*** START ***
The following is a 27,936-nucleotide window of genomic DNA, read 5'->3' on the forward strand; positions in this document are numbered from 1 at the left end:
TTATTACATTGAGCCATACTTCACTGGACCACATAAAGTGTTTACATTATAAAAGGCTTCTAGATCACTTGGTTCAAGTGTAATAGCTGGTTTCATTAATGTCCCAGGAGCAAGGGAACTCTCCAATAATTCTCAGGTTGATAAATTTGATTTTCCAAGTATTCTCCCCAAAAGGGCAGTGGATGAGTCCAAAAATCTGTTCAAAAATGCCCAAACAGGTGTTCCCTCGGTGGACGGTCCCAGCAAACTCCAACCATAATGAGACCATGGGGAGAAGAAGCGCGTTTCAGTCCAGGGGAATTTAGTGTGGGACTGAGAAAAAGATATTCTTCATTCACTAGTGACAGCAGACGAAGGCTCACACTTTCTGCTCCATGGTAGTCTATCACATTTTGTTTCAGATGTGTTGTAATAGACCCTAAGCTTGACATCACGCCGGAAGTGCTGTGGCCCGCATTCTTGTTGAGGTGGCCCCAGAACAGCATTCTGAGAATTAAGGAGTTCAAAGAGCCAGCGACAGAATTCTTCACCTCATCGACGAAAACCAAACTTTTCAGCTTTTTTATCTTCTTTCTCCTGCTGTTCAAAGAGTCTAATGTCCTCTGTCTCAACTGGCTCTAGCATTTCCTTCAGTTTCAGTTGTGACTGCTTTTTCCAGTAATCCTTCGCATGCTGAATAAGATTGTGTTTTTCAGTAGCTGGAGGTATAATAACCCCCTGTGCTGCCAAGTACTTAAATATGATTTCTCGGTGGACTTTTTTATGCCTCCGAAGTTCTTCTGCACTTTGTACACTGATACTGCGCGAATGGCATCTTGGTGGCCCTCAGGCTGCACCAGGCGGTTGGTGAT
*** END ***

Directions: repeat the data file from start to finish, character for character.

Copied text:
The following is a 27,936-nucleotide window of genomic DNA, read 5'->3' on the forward strand; positions in this document are numbered from 1 at the left end:
TTATTACATTGAGCCATACTTCACTGGACCACATAAAGTGTTTACATTATAAAAGGCTTCTAGATCACTTGGTTCAAGTGTAATAGCTGGTTTCATTAATGTCCCAGGAGCAAGGGAACTCTCCAATAATTCTCAGGTTGATAAATTTGATTTTCCAAGTATTCTCCCCAAAAGGGCAGTGGATGAGTCCAAAAATCTGTTCAAAAATGCCCAAACAGGTGTTCCCTCGGTGGACGGTCCCAGCAAACTCCAACCATAATGAGACCATGGGGAGAAGAAGCGCGTTTCAGTCCAGGGGAATTTAGTGTGGGACTGAGAAAAAGATATTCTTCATTCACTAGTGACAGCAGACGAAGGCTCACACTTTCTGCTCCATGGTAGTCTATCACATTTTGTTTCAGATGTGTTGTAATAGACCCTAAGCTTGACATCACGCCGGAAGTGCTGTGGCCCGCATTCTTGTTGAGGTGGCCCCAGAACAGCATTCTGAGAATTAAGGAGTTCAAAGAGCCAGCGACAGAATTCTTCACCTCATCGACGAAAACCAAACTTTTCAGCTTTTTTATCTTCTTTCTCCTGCTGTTCAAAGAGTCTAATGTCCTCTGTCTCAACTGGCTCTAGCATTTCCTTCAGTTTCAGTTGTGACTGCTTTTTCCAGTAATCCTTCGCATGCTGAATAAGATTGTGTTTTTCAGTAGCTGGAGGTATAATAACCCCCTGTGCTGCCAAGTACTTAAATATGATTTCTCGGTGGACTTTTTTATGCCTCCGAAGTTCTTCTGCACTTTGTACACTGATACTGCGCGAATGGCATCTTGGTGGCCCTCAGGCTGCACCAGGCGGTTGGTGAT